Longtime friend Trish Kelly–co-producer of last year’s Broken Pencil ‘zine fair–has fond memories of Kinakin from that time. “He was a hardcore punk rock boy in a band and he was wearing a barrette. He was different from the other boys I met; he was my introduction to the political side of punk, and also made me re-think what it meant to be a boy. “
During Sparkmarker’s final North American tour in 1997, Kinakin was desperate to find fellow queer punk rockers. “When I saw the gay world, I didn’t see me. It didn’t sound like me, it didn’t look like me, it didn’t talk like me.”
He decided to produce Faggo (www.faggo.com), a punk-and-queer-focused fanzine that released three issues. The mag’s content–written by Kinakin and other queer punks he met on his travels–ranged from band interviews to tales of being ‘punk at the fag bar’ to emotive writings touching on everything from isolation to empowerment.
Billeh Nickerson remembers being profoundly affected by Faggo at the time. “I remember thinking ‘finally, someone is doing something like this–a non-traditional queer aesthetic. It was punk rock, sexy and uncensored gay sexuality, not in a glowstick kinda way, not in a logo-on-your-shirt way, there was something queer, street and grassroots all at the same time.”
In 2000, Kinakin and a handful of other members of Vancouver’s queer punk community –ranging from radical political activists to genre-defying artists – decided to found a group called the QP (aka queer punk) Collective. The organization’s mandate sought to expand the then-narrow parameters of what it means to be queer.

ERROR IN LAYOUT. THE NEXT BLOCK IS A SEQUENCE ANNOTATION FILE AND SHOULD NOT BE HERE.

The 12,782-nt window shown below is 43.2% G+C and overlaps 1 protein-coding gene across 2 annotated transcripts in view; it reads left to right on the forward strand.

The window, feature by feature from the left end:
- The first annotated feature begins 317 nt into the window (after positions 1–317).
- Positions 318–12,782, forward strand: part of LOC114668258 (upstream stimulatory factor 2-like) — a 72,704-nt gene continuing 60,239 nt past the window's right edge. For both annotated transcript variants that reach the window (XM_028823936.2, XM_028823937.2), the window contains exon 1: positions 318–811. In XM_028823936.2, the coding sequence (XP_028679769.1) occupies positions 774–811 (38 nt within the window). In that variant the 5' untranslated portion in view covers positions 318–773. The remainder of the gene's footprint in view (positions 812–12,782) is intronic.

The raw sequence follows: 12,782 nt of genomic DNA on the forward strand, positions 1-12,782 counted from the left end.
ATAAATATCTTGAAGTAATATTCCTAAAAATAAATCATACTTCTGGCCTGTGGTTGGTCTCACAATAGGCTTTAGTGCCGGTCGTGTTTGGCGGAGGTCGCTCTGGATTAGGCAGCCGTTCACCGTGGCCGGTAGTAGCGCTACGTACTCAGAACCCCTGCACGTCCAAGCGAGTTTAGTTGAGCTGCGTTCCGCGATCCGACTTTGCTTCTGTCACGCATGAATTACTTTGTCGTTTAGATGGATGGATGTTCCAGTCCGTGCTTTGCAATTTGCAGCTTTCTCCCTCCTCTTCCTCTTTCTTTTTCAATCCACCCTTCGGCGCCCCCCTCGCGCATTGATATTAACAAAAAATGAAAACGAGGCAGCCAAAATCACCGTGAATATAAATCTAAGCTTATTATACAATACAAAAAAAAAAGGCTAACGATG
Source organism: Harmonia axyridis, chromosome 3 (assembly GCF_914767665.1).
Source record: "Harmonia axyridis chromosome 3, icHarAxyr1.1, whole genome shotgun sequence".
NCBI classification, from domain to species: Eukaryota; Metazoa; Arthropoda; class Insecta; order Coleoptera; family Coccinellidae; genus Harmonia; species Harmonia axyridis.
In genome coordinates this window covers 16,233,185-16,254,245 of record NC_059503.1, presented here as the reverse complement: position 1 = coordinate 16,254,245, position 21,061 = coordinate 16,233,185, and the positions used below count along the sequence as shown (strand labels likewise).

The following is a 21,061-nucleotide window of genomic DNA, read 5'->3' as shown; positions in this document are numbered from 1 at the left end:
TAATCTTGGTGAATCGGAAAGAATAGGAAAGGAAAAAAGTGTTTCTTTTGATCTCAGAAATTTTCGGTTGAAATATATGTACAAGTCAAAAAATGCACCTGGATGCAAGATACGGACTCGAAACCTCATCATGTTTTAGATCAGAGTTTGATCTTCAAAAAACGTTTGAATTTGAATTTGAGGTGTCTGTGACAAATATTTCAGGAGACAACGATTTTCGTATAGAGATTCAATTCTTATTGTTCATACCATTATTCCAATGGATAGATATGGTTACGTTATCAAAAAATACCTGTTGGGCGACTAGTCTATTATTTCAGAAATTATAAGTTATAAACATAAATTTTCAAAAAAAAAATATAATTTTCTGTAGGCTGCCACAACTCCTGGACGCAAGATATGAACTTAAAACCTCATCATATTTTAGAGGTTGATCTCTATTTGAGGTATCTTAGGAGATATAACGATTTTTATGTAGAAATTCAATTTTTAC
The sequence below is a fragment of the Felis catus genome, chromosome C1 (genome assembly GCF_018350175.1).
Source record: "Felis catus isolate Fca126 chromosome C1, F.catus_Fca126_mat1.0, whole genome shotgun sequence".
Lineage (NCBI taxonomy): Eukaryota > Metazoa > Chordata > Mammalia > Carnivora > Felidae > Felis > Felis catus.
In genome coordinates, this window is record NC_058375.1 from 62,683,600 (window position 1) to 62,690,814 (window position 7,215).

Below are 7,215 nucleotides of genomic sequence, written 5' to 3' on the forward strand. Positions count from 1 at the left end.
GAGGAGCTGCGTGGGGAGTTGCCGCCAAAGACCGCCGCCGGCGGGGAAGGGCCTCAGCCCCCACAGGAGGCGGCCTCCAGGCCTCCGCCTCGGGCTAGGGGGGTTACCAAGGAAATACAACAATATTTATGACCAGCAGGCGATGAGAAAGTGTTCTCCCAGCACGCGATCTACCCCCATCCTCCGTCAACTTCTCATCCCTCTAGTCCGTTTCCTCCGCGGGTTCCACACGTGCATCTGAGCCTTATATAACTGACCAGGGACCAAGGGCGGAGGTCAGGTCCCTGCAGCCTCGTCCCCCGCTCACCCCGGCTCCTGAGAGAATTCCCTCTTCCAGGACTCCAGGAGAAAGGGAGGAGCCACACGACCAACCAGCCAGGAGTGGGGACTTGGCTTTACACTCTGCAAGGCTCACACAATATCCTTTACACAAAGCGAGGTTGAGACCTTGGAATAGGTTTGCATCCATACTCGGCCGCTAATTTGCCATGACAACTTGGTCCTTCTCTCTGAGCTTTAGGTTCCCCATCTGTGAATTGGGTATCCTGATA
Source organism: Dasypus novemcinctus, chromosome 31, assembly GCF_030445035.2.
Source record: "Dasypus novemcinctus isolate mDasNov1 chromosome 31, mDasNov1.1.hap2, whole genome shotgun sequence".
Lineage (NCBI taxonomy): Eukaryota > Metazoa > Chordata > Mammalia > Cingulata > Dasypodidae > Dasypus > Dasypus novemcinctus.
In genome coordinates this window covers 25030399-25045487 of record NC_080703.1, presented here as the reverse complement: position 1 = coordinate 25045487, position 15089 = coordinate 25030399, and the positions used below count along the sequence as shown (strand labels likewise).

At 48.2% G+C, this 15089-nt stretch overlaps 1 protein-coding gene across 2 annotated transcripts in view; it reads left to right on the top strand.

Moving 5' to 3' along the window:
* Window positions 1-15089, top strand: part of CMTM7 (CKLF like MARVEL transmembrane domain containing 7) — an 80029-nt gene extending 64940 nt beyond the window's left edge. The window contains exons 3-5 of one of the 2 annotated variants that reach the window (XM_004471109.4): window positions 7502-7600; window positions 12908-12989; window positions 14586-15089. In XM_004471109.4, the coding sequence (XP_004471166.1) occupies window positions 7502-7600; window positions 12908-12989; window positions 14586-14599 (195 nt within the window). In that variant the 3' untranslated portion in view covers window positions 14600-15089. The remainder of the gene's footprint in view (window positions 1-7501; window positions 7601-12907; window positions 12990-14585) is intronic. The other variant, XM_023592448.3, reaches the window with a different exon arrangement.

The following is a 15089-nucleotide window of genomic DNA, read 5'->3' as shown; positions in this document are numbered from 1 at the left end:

“The QP Collective,” Kinakin recalls, “was a group where no one on their own had much money or power to make a big statement, but collectively we had a bigger voice by being everywhere at the same time.”
Members of the collective contributed to his next project, the Skinjobs, a three-piece queer trio that was a summation of all his previous experiences rolled into one. Part band, part queer stereotype buster, part performance art project, the Skinjobs’ CD Burn Your Rainbow–with songs like “Peep Show Love” and “Recruiting”–was designed to promote inclusion beyond the pretty, polite queer archetype.
“One significance of the Skinjobs,” explains Kelly, “is that Kim was often singing about loneliness, cruising and taboo things that gay men don’t necessarily want to face. When Kim is on stage, what he says between songs is incredibly brave.”